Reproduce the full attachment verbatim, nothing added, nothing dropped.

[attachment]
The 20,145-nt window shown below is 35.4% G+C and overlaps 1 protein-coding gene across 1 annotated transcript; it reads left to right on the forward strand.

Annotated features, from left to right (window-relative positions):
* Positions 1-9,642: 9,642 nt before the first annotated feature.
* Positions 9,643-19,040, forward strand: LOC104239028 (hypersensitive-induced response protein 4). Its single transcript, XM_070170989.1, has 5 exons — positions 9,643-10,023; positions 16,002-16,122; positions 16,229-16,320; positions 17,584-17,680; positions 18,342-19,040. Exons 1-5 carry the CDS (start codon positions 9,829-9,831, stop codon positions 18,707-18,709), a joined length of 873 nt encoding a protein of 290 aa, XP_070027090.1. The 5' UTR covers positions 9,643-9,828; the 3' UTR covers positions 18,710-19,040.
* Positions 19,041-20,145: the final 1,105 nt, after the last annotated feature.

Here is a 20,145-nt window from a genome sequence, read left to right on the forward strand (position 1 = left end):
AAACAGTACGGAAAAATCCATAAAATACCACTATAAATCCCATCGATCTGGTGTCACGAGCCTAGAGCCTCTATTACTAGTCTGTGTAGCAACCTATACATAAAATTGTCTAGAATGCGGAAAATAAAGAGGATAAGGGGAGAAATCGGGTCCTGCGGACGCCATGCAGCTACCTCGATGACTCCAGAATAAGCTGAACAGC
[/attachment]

The 20,145-nt window shown below is 35.4% G+C and overlaps 1 protein-coding gene across 1 annotated transcript; it reads left to right on the forward strand.

Annotated features, from left to right (window-relative positions):
* Positions 1-9,642: 9,642 nt before the first annotated feature.
* Positions 9,643-19,040, forward strand: LOC104239028 (hypersensitive-induced response protein 4). Its single transcript, XM_070170989.1, has 5 exons — positions 9,643-10,023; positions 16,002-16,122; positions 16,229-16,320; positions 17,584-17,680; positions 18,342-19,040. Exons 1-5 carry the CDS (start codon positions 9,829-9,831, stop codon positions 18,707-18,709), a joined length of 873 nt encoding a protein of 290 aa, XP_070027090.1. The 5' UTR covers positions 9,643-9,828; the 3' UTR covers positions 18,710-19,040.
* Positions 19,041-20,145: the final 1,105 nt, after the last annotated feature.

Here is a 20,145-nt window from a genome sequence, read left to right on the forward strand (position 1 = left end):
AAACAGTACGGAAAAATCCATAAAATACCACTATAAATCCCATCGATCTGGTGTCACGAGCCTAGAGCCTCTATTACTAGTCTGTGTAGCAACCTATACATAAAATTGTCTAGAATGCGGAAAATAAAGAGGATAAGGGGAGAAATCGGGTCCTGCGGACGCCATGCAGCTACCTCGATGACTCCAGAATAAGCTGAACAGC